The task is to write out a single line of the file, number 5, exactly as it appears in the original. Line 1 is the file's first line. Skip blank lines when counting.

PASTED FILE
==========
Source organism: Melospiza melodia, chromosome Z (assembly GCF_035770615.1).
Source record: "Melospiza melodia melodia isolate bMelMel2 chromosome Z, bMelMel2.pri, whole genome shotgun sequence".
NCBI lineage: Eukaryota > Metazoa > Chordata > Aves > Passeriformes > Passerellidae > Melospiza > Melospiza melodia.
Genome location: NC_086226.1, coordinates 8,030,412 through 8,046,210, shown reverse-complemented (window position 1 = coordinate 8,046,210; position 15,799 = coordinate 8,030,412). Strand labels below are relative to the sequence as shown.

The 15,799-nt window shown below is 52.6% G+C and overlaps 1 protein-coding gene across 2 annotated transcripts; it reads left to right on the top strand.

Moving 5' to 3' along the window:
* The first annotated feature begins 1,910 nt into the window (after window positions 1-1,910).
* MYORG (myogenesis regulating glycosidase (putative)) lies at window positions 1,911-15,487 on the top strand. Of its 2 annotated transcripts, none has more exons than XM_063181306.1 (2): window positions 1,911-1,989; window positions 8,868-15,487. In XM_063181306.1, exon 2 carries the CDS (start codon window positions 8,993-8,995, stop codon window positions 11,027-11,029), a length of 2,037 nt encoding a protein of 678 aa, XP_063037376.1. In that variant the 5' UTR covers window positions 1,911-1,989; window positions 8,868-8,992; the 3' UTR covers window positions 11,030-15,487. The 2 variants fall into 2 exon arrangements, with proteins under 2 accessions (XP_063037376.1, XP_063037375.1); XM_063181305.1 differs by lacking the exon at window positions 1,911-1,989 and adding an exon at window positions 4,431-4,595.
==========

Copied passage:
The 15,799-nt window shown below is 52.6% G+C and overlaps 1 protein-coding gene across 2 annotated transcripts; it reads left to right on the top strand.